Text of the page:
While health plans, insurers, and providers are busy understanding and implementing the new requirements under the No Surprises Act, a U.S. District Court recently vacated an essential portion of the interim regulations carrying out the Act. While this decision applies nationwide, the court only vacated a portion of the interim
Articles Discussing The Workplace In The Health Care Industry.
On February 23, 2022, the U.S. District Court for the Eastern District of Texas struck down the part of the interagency interim final rule implementing the “independent dispute resolution” (IDR) procedures created by the No Surprises Act, which took effect for calendar-year plans on January 1, 2022 (Texas Medical Association
WORKING THROUGH THE CENTERS FOR MEDICARE AND MEDICAID SERVICES, THE BIDEN ADMINISTRATION HAS PROPOSED A NUMBER OF REGULATORY REFORMS TO ADDRESS QUALITY OF CARE AND STAFFING IN NURSING HOMES.
In December 2020, Congress passed the “No Surprises Act” (NSA) as part of the Consolidated Appropriations Act of 2021. The NSA applies most commonly in situations where a patient receives out-of-network medical services from a provider to whom the patient had no meaningful opportunity to consent, as in the case
Join CDF Labor Law LLP‘s attorneys and industry experts for a week-long complimentary virtual webinar series addressing the most compelling topics facing the healthcare industry today.
Speakers will discuss a series of thought-provoking sessions, spread over five
Join CDF Labor Law LLP’s attorneys and industry experts for a week-long complimentary virtual webinar series addressing the most compelling topics facing the healthcare industry today. Speakers will discuss a series of thought-provoking sessions, spread over 5 days during the week of October 4-8, 2021 from 10-11 am (Pacific)*, delivered right to your desk virtually, and for free. Our speakers will provide up-to-the-minute legal, regulatory, and policy developments for healthcare-related businesses with California-based workforces.
Surging COVID-19 cases, COVID-19 vaccination considerations and post-election impacts are just a few of the many evolving issues facing healthcare employers as we head into the end of 2020. If you missed our recent Healthcare Industry Key Trends webinar, please consider watching as our Jackson Lewis colleagues touch on many
As hospitals and healthcare providers/systems (collectively, “Healthcare Providers”) across the nation have been reacting to spiking COVID-19 cases, an increased, imminent cybercrime threat targeting Healthcare Providers has emerged—ransomware. Ransomware is a distinct type of malware (malicious software) that attempts to deny victims access to their data until a ransom is paid.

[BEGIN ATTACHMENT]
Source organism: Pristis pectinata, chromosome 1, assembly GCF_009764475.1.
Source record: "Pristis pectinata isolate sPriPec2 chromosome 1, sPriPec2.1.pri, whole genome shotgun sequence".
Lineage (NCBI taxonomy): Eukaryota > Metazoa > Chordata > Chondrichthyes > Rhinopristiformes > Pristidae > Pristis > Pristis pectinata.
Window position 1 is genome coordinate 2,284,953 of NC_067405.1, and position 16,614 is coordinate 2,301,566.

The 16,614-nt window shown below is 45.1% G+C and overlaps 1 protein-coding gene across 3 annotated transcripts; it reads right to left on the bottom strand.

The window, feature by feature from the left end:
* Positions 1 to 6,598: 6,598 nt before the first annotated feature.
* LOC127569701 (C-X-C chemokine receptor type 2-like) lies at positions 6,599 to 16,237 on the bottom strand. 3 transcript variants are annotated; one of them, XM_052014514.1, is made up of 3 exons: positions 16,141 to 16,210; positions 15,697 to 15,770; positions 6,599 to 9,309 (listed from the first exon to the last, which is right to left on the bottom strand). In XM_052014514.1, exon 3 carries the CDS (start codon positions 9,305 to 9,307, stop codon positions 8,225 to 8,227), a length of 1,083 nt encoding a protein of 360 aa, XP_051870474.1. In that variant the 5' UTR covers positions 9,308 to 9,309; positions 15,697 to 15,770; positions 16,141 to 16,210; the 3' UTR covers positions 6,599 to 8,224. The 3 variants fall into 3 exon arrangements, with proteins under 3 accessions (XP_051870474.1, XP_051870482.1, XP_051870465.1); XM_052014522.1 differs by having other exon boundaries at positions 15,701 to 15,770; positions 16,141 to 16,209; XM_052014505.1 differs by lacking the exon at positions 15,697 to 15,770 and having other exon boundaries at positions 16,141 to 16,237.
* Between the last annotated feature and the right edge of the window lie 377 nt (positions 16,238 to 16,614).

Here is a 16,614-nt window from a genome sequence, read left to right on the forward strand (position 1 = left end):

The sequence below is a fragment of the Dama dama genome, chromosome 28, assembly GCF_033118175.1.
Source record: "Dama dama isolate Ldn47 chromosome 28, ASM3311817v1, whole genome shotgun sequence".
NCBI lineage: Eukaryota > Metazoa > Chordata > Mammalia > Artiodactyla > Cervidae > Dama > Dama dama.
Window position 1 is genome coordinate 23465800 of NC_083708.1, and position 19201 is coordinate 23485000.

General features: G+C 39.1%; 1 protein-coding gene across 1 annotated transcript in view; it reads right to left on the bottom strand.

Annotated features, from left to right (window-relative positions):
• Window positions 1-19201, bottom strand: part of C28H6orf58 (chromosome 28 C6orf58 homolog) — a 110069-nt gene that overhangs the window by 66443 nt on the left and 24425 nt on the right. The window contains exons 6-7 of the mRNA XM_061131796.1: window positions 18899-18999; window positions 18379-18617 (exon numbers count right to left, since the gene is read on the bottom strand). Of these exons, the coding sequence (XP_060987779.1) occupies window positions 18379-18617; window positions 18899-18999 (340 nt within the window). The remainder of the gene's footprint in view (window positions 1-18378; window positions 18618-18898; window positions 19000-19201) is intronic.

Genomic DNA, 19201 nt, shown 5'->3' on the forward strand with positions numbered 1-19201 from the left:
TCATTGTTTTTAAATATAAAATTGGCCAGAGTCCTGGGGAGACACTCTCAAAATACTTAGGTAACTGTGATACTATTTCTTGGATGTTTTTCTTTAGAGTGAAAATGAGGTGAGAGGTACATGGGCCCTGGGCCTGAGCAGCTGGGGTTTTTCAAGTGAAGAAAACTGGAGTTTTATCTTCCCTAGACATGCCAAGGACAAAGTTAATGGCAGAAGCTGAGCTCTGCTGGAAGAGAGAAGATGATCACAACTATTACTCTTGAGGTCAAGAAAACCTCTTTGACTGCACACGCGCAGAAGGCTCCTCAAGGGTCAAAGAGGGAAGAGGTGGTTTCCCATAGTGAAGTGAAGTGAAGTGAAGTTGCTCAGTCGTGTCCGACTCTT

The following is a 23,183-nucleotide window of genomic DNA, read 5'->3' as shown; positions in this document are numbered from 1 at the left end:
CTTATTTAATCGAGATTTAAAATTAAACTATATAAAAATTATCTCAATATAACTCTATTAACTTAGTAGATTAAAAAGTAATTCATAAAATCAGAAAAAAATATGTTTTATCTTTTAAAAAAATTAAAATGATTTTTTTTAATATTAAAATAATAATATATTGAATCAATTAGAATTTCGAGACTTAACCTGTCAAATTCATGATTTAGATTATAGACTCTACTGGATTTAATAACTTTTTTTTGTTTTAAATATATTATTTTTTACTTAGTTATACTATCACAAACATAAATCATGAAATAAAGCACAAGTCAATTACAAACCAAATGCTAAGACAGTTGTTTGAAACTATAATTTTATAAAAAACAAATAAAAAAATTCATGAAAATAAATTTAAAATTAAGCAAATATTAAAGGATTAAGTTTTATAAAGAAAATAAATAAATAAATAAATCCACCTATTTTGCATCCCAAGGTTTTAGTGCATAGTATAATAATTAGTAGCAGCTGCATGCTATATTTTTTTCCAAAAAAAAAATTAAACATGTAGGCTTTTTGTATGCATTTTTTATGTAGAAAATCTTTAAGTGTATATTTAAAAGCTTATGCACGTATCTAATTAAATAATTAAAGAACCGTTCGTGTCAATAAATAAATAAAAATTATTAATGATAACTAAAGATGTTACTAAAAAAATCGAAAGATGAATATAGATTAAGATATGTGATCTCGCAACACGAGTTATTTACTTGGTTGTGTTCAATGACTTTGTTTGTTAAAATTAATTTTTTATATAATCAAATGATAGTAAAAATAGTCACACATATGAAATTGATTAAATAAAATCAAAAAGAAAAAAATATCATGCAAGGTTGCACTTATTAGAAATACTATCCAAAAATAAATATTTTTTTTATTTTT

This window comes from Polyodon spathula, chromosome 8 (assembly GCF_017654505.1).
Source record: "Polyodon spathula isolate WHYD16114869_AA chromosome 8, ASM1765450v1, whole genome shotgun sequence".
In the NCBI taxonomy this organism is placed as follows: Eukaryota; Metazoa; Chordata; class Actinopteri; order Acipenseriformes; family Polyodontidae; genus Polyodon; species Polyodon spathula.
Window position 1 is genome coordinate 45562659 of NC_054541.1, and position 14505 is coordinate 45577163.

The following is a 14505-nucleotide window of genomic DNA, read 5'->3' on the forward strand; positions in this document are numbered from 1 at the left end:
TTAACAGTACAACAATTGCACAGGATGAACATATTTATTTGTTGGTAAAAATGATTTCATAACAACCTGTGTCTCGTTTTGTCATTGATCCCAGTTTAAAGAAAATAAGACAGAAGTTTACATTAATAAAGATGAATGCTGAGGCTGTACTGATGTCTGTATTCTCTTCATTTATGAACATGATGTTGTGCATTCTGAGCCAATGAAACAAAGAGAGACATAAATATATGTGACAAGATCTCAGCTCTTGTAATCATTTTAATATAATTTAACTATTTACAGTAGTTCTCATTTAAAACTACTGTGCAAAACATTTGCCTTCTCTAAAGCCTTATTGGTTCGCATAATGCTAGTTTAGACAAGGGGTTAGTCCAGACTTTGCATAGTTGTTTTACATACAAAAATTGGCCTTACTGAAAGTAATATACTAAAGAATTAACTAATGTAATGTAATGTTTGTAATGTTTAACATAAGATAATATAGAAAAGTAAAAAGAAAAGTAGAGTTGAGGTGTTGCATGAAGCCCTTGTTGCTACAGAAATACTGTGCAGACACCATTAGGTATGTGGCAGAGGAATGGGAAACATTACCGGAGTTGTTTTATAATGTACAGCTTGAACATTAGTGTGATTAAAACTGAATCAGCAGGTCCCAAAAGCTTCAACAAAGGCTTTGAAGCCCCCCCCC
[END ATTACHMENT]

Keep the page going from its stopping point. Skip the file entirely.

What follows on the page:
Earlier this year, we reported on an evolution in the form of cyberattack known as ransomware –attackers transitioning from denying affected users access to critical data by encrypting it to removing data from the compromised systems and threatening public release in exchange for payment. These attacks typically target the companies
Employees—particularly healthcare employees—are increasingly refusing to work because of safety concerns and the need for accommodations related to COVID-19. In certain circumstances, these refusals may trigger protections afforded by the Occupational Safety and Health (OSH) Act, the Americans with Disabilities Act (ADA), and the National Labor Relations Act (NLRA), among
Healthcare employers, human resource directors, in-house counsel, and other professionals who routinely deal with contracting issues should understand that physician employment arrangements are unlike other employment contracts. Physician employment (and independent contractor) agreements pose unique and heightened risks that deserve utmost caution.
When is the last time one of your employees asked how much an in-network physician’s visit would cost? How much does a blood test cost at the hospital to which your doctor referred you, compared to the same blood test at another facility you could use?
Title VII of the Civil Rights Act requires healthcare employers to protect their medical staff and employees from harassment and discrimination and respond to any such behaviors swiftly and effectively, even if the actor is a patient, rather than a coworker or supervisor. A decision from the U.S. Court of Appeals for the Fifth Circuit illustrates employers’ obligations when the harasser is a patient. Gardner v. CLC of Pascagoula, L.L.C., 915 F.3d 320 (5th Cir. 2019).
Healthcare facilities in California have been required to adhere to mandatory nurse-to-patient ratios since 2004. These ratios vary depending upon the degree of patient care involved. More recently, Massachusetts passed a law requiring mandatory staffing minimums in the state’s ICU’s. Other states are considering jumping on the bandwagon. A California-like bill is currently pending in the Illinois General Assembly. Additionally, groups in Florida, Iowa, Minnesota, New Jersey, New York, Texas, and the District of Columbia are asking state lawmakers to consider similar measures.
Public discourse on “healthcare” has focused primarily on health insurance and the significant changes made by the Affordable Care Act. But what about the providers of healthcare—the doctors, nurses, hospitals, pharmaceutical and medical device companies, home care agencies—that make up the industry itself? As the healthcare landscape shifts, so do the risks and challenges healthcare industry employers face.